I absolutely love this book. It's very interesting and well-researched. But the narrator is extremely distracting. He frequently mispronounces words and for some reason, he decided to create a unique voice for every person that he quotes. There are frequent quotations throughout this book and all of the different, unnecessary accents really take away from the content. The voices almost even seem mocking at times. If you can get past that, this is a great book and very eye-opening and convincing.

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  • C. Eaton
  • 10-09-22

bravo

the history of multiple cultures put together based on common origin as found in multiple sources. thought provoking

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  • Amazon Customer
  • 05-09-22

Humanity essentially is a race war.

This book is, by today's standards, politically incorrect. I am surprised that Ignatius Donnelly was not murdered.

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  • Brian
  • 17-04-22

Absolutely delightful

For history lovers and people with open minds, this is a fascinating rabbit hole with a lot of credibility.

The narrator does a great job going through dense content too, he also makes voices for all the different historical accounts being read from certain characters like Plato. It’s very professional

Civilization was much more advanced and older than we were taught. Humanity’s past is hidden and ridiculed to enslave us.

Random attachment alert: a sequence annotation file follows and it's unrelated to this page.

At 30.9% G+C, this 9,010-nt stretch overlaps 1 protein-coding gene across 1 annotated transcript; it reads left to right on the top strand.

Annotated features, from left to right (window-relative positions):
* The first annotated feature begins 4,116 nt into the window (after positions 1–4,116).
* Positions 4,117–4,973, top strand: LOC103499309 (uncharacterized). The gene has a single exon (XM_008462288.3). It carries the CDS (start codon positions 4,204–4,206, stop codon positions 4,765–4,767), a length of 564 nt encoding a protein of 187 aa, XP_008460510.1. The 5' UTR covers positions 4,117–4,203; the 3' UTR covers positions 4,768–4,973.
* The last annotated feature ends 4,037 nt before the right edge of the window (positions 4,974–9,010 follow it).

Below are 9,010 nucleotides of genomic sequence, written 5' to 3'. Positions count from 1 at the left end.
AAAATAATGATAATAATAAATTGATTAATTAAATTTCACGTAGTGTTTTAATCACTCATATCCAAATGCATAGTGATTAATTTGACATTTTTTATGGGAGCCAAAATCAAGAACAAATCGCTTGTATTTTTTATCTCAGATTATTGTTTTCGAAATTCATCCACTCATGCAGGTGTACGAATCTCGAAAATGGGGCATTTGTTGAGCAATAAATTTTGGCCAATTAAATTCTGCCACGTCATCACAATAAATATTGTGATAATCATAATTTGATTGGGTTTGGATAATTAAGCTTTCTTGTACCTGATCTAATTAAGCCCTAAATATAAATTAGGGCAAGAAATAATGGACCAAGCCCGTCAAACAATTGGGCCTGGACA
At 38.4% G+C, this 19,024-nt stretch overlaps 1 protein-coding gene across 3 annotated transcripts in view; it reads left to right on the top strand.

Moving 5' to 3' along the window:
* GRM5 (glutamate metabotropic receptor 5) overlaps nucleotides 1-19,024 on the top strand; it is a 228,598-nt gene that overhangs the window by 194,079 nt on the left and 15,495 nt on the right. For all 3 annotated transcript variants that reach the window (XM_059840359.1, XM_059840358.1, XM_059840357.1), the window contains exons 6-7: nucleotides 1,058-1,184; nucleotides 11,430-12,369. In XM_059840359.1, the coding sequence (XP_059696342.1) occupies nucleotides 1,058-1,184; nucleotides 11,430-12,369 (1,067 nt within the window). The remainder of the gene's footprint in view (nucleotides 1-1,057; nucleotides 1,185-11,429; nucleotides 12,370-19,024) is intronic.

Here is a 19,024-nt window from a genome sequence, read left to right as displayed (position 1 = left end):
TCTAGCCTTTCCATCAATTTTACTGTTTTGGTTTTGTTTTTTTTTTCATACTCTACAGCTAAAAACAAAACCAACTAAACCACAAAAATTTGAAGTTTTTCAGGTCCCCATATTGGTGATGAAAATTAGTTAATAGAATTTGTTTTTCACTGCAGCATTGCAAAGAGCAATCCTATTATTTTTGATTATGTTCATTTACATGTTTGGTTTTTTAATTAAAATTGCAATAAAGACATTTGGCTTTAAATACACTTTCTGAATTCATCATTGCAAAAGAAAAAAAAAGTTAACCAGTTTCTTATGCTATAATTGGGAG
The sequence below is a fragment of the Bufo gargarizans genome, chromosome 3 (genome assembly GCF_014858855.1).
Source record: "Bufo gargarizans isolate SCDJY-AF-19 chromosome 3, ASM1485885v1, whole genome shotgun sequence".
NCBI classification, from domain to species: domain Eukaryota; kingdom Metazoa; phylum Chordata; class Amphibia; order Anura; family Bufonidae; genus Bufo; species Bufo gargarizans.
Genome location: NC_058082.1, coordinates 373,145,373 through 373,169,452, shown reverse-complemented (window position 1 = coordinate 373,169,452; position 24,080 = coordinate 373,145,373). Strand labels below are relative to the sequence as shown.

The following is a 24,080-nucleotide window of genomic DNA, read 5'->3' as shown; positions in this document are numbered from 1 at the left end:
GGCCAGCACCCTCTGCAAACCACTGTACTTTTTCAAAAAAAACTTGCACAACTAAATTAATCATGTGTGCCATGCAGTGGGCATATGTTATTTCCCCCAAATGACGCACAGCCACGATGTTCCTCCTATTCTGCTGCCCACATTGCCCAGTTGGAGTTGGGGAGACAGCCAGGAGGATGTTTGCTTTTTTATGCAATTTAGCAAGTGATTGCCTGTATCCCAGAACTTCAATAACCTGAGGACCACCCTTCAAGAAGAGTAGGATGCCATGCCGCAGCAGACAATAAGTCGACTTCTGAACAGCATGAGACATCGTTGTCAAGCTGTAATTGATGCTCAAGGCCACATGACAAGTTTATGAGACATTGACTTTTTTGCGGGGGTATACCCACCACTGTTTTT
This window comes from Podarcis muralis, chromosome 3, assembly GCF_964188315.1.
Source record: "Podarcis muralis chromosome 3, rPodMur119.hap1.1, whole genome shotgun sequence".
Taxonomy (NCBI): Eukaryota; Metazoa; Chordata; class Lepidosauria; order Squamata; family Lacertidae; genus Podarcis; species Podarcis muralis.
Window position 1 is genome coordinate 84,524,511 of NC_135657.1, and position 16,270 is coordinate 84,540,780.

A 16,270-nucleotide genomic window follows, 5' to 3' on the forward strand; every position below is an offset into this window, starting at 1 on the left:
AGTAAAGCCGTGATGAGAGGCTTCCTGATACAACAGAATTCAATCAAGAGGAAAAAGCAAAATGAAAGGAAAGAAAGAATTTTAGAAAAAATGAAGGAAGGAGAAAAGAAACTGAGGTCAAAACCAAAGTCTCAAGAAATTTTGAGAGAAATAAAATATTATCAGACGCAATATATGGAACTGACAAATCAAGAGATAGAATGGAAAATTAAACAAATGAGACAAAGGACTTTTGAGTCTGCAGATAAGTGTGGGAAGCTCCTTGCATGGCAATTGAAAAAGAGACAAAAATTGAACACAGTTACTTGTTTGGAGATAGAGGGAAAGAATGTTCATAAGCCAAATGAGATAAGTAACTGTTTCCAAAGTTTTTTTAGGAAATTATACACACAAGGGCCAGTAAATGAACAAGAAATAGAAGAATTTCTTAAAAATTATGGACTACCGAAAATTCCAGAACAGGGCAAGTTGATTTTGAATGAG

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  • Corey
  • 15-03-22

Mauritania

Mauritania is starting to be the best possible location for Atlantis and I believe work needs to be done in this area. But yes from my studies all evidence from cultures across the world show religious stories to be fantastical stories created to explain past events and all correlate to point to a catastrophic event that hinder a great civilization but spread knowledge worldwide.

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  • Danunaki Dan
  • 10-02-22

Amazing!!!

I see a lot of people complaining of the narration and voices used for quotes. A bit silly sometimes, but regardless of that the info is superb. It amazes me that more people do not talk about this book, when talking about atlantis. Most people always quote Plato. This book goes far beyond Plato and covers a wide range of historical and linguistic evidence. If you are not aware of names of people groups and history it may be a hard book to understand, but I found it intriguing and informative. Obviously this is an audiobook, so you don't get some of the pictures and diagrams, but I suggest buying the book if your interested in that. I know I will be buying a hard copy myself for research and the book collection.

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  • nicholas
  • 30-11-20

Read at your own peril.

A lot of pseudoscience and fluff. Entertaining yarn. Interesting that a senator held those beliefs. Some thinly veiled rascism in some chapters.